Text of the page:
Stringtown Road. Looking straight north from 25 W. Eichel
about 10 blocks distant will later become the area where
Walter, Marie, Ruth and Lula will live in the early 40s.
The Willard Library can be seen behind an oval shaped
driveway just to left of center of the View A. Considering
the view to be comprised of six panels, Walter and Marie
Williams always lived in the upper right panel. To show you
more of that Views B and C have been made by zooming in on
the pertinent areas. In all views the sweeping curve of Main
Street is seen to give a frame of reference.
There was a lot of industry at Evansville in 1888 and up
through the two world wars. There are some major industrial
sites shown on the map including a Cotton Mill, furniture
factory (Walter says there were many in later years), plow
works and machine works each owned by Heilman, and Cook
Brewery, Melzer Soap, and others.
Map – View B
This view is of the area at the Main Street curve. The train
tracks can be seen down the middle. This is the area that
Walter Williams grew up. Walter remembered he and Marie
separately went to Baker School as children. They did not
know each other then. The school is near the corner of Baker
and Michigan Streets seen on View B. Marie started school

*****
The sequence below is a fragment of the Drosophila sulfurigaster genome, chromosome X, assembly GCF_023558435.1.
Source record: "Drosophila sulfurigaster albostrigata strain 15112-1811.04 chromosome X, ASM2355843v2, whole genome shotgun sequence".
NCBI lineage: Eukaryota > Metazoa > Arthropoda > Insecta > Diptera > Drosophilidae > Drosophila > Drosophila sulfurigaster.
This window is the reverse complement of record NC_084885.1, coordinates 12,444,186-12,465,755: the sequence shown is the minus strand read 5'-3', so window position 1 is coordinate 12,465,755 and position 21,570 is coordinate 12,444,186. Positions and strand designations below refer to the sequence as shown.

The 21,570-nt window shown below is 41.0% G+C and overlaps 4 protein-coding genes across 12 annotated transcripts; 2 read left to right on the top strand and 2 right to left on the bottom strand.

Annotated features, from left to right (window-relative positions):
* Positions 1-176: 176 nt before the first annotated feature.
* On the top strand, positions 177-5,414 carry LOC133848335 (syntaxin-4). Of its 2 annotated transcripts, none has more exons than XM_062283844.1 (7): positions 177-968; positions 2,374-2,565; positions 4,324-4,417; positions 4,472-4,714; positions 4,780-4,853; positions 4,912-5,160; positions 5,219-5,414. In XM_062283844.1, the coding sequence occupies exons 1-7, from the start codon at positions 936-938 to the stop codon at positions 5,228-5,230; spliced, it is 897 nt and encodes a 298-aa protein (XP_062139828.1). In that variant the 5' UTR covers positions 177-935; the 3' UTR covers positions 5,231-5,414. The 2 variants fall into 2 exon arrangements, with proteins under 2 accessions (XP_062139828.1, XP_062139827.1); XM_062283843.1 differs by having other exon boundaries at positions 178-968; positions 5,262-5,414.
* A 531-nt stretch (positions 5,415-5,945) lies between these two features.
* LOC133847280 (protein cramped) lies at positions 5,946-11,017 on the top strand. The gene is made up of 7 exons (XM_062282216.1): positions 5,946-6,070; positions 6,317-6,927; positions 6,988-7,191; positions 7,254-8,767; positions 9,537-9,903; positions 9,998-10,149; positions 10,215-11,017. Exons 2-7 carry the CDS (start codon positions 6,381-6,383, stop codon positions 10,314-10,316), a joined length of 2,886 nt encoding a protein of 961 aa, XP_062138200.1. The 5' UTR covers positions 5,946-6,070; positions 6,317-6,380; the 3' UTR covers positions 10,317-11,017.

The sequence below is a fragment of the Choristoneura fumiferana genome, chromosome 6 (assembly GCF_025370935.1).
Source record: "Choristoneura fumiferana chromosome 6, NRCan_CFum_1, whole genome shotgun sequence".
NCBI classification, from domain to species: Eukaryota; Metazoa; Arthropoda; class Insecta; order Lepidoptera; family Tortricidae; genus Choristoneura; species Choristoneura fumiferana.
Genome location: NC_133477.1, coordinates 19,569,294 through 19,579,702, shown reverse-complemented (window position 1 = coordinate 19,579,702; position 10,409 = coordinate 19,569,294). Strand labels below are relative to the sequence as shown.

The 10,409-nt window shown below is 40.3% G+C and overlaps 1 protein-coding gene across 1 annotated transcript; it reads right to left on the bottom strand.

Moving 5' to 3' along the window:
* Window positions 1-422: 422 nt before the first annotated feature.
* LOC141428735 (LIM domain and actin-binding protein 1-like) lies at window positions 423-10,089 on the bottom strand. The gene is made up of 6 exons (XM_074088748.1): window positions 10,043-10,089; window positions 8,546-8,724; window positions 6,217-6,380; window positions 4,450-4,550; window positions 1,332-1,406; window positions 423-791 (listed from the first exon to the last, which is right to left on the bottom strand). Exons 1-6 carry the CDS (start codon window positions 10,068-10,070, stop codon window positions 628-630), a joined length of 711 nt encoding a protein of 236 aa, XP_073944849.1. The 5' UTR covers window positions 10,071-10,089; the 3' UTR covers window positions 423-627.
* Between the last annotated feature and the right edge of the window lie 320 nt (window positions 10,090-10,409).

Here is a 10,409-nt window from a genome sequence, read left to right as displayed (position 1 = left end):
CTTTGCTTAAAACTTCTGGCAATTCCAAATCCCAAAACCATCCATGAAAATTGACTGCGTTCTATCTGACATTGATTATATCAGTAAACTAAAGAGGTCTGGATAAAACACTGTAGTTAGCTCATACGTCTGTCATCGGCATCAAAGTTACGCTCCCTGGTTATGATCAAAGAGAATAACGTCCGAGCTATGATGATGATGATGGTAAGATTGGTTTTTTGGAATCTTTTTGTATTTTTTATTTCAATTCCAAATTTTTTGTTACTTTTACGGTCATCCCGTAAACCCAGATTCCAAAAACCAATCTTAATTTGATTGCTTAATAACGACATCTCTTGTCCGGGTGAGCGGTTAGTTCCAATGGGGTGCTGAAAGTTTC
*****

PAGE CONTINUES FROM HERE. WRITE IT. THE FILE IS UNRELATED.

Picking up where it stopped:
there an went all the way through 8th grade. She remembers
having to take summer school to pass on to high school.
There now is a second Baker school a dozen blocks east. She
then went to Central High School. Their rival was Bosse
High. Mom remembered her 10 block walk to Baker school from
her W. Eichel Ave home and how they would play marbles all
the way on the sidewalk. There were curbs then she recalls.
Across Baker Street from the school is St. Lucas Church and
Walter remembers it was German and called "Kirchen" instead
of church. It can be seen in the map. We believe it was
Evangelical and Reformed because Lillian Bollinger sought
out that denomination when coming to California and found it
on Orange Grove Blvd in Pasadena. Howard was baptized in St
Lucas as a baby and there is a story that he wet on the
minister. Walter remembers the minister was very stern.
Marie’s brother Earl Bollinger played the French horn in the
church orchestra and brother Neal the coronet. Lillian
Bollinger's uncle was in charge of the church orchestra.
lived four places in Evansville before he was married. The
two in his earlier boyhood are very near (within 5 blocks or
so) the court house and Walter remembers his father walking
with the family mantle clock to set it by the court house
clock and as a boy Walter got a kick out of the fact that it
chimed while he was carrying it. The first house was on 10th
Street about a block below Pennsylvania Ave and very near
Main St. Then they moved across Pennsylvania Ave to Indiana
St (one block above) and apparently close to 10th.
The third was a double tenement house on Governor Street, on
the west side he believes, near the corner of Indiana Ave.
It was there that Walter and Bob witnessed a terrible
accident between two motorized fire engines. They were both
on the same call and from different stations. Their paths
intersected near the Williams home. There were injuries
involved. Walter saw they were headed for each other but